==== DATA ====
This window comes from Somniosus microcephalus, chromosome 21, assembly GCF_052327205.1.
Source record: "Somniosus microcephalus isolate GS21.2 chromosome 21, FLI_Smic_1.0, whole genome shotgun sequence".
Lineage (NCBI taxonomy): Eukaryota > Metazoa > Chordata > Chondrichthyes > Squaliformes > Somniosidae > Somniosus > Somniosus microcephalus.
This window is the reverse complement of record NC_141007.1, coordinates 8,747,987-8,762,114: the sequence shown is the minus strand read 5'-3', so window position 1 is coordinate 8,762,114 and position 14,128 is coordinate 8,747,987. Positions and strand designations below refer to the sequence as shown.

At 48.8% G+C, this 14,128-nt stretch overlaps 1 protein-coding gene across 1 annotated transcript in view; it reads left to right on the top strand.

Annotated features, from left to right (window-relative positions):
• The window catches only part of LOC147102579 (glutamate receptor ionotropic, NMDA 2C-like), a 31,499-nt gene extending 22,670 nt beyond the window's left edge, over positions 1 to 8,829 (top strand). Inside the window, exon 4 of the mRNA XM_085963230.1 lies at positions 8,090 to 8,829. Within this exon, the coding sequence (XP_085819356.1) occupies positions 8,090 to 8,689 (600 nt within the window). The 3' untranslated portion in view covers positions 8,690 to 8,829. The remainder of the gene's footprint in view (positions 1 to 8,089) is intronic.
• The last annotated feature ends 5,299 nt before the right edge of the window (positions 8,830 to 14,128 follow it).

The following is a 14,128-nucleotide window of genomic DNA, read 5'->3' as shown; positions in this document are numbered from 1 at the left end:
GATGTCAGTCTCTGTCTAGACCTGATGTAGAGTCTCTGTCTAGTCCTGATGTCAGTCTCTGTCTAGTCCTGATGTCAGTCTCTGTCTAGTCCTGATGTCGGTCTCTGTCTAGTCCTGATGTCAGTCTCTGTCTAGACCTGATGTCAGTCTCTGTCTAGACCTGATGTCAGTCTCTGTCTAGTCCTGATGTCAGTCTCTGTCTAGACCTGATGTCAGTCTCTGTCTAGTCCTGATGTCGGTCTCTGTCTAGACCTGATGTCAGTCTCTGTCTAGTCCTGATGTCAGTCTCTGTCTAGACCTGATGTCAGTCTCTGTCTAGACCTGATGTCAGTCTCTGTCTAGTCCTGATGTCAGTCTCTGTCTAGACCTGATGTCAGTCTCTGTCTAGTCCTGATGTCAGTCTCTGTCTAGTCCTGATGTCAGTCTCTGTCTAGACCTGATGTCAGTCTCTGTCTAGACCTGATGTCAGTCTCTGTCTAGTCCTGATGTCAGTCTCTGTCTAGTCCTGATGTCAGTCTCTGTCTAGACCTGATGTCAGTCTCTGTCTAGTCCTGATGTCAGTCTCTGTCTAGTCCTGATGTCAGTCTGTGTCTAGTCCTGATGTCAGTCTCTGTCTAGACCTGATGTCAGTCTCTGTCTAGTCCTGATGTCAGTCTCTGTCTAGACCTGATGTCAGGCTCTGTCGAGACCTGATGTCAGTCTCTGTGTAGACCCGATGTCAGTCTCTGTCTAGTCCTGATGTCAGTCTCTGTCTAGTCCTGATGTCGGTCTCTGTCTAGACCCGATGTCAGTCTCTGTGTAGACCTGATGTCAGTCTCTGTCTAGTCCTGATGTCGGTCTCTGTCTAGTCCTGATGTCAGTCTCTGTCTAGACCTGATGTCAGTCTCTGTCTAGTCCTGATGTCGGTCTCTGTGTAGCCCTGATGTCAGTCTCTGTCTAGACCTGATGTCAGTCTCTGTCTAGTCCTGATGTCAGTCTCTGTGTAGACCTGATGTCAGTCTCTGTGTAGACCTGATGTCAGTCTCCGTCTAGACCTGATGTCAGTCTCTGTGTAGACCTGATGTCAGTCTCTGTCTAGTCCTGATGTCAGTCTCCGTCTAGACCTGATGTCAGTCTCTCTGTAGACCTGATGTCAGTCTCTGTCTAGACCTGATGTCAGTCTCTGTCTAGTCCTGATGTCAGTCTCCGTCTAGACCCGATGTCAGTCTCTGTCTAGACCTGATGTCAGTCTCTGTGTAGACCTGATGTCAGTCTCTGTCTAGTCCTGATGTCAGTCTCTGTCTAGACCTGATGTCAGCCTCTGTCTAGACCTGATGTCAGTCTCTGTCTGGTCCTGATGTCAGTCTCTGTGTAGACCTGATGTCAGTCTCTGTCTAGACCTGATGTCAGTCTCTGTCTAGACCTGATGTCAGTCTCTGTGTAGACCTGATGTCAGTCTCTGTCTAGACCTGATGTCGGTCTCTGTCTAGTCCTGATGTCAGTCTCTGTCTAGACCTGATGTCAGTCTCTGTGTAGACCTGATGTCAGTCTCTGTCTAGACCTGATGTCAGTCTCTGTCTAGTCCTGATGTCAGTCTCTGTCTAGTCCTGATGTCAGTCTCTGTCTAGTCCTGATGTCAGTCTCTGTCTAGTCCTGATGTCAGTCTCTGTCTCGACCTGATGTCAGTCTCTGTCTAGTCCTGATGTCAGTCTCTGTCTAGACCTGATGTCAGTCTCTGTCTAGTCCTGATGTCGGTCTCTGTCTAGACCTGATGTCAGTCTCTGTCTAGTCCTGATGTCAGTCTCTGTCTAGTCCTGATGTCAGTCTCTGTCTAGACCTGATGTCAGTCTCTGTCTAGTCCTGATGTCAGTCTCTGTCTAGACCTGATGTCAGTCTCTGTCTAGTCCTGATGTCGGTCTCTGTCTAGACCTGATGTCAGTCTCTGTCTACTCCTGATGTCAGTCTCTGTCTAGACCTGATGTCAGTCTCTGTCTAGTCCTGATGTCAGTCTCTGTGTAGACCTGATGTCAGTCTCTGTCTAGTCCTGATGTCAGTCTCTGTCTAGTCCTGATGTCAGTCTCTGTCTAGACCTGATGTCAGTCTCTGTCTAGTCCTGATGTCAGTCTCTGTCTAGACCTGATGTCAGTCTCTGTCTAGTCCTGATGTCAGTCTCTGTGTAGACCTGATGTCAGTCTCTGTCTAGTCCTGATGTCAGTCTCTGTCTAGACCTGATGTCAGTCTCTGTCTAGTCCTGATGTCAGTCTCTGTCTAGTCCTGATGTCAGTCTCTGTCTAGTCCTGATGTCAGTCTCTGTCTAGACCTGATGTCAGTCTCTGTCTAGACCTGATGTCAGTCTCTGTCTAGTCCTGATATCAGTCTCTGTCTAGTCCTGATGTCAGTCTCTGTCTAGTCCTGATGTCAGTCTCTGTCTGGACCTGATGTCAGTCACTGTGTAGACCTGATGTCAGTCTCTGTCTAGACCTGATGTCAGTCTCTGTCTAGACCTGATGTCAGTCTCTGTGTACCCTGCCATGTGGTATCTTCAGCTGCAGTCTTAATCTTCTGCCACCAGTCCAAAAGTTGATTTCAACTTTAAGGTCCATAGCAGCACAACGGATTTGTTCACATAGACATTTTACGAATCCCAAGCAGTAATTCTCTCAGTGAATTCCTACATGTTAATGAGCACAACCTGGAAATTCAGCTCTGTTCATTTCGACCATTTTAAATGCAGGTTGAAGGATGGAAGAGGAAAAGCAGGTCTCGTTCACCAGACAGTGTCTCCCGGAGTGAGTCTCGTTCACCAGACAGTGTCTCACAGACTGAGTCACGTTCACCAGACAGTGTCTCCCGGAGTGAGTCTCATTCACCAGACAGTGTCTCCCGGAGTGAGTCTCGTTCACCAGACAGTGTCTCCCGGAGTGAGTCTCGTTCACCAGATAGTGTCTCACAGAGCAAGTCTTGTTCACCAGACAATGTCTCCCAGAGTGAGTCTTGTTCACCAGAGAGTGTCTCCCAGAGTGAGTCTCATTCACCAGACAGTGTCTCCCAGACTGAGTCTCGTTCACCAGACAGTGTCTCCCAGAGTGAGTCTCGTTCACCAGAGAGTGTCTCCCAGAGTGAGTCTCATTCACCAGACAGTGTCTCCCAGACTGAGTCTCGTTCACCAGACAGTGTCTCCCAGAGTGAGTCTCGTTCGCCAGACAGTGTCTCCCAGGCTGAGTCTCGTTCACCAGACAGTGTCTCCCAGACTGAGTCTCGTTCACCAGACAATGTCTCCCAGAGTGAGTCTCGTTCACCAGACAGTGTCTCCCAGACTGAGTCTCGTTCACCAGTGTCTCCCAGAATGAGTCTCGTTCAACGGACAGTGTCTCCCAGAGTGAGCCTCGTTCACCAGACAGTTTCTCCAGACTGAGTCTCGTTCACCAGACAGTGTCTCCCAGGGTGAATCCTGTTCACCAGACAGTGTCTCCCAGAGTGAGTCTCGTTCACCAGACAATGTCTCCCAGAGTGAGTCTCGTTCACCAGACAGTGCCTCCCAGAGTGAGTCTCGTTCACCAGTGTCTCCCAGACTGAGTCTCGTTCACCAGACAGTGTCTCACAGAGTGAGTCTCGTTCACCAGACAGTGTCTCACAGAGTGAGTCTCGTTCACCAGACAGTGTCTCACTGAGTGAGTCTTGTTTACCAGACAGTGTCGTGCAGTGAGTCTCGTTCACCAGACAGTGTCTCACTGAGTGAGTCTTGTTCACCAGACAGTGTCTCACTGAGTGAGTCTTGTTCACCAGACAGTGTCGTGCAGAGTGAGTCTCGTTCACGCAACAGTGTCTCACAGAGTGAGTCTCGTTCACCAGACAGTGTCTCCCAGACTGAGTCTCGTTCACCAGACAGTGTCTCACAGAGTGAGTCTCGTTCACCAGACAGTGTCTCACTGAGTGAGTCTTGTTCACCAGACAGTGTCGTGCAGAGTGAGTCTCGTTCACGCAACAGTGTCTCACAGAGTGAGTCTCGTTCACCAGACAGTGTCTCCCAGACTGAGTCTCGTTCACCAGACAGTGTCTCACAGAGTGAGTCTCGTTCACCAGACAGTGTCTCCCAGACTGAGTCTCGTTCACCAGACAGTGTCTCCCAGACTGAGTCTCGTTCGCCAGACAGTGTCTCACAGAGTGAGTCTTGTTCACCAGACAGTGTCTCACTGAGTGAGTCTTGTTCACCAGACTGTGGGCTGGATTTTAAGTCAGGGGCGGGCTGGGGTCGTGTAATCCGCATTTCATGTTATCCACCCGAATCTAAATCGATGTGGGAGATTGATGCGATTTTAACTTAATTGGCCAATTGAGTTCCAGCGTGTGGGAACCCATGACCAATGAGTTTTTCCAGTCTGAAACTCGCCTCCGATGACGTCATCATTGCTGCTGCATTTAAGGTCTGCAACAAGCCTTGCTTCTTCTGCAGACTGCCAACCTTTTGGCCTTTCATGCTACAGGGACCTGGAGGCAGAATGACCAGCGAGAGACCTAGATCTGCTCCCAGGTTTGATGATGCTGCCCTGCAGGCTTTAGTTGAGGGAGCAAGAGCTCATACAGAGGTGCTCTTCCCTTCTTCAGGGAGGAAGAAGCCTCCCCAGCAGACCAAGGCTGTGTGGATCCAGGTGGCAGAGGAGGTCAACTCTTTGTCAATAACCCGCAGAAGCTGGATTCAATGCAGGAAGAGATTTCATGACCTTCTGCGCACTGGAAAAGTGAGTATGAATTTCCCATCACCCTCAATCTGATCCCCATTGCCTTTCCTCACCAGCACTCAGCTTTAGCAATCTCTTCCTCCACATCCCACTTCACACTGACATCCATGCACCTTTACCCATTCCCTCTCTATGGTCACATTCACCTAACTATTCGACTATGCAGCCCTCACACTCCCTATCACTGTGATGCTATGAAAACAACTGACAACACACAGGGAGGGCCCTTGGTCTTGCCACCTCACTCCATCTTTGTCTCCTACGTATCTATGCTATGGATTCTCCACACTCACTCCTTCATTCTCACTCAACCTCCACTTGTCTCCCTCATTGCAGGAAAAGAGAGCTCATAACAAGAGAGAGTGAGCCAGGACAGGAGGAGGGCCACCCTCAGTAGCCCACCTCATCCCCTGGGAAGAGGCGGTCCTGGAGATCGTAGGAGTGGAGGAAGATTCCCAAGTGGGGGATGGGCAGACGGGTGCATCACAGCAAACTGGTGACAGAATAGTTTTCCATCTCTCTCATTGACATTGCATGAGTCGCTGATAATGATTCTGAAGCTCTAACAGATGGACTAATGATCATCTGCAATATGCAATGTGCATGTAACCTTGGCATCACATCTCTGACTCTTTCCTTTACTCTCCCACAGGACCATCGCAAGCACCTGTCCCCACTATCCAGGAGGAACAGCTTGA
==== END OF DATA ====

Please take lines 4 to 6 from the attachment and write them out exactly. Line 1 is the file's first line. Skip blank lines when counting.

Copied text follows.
This window is the reverse complement of record NC_141007.1, coordinates 8,747,987-8,762,114: the sequence shown is the minus strand read 5'-3', so window position 1 is coordinate 8,762,114 and position 14,128 is coordinate 8,747,987. Positions and strand designations below refer to the sequence as shown.

At 48.8% G+C, this 14,128-nt stretch overlaps 1 protein-coding gene across 1 annotated transcript in view; it reads left to right on the top strand.

Annotated features, from left to right (window-relative positions):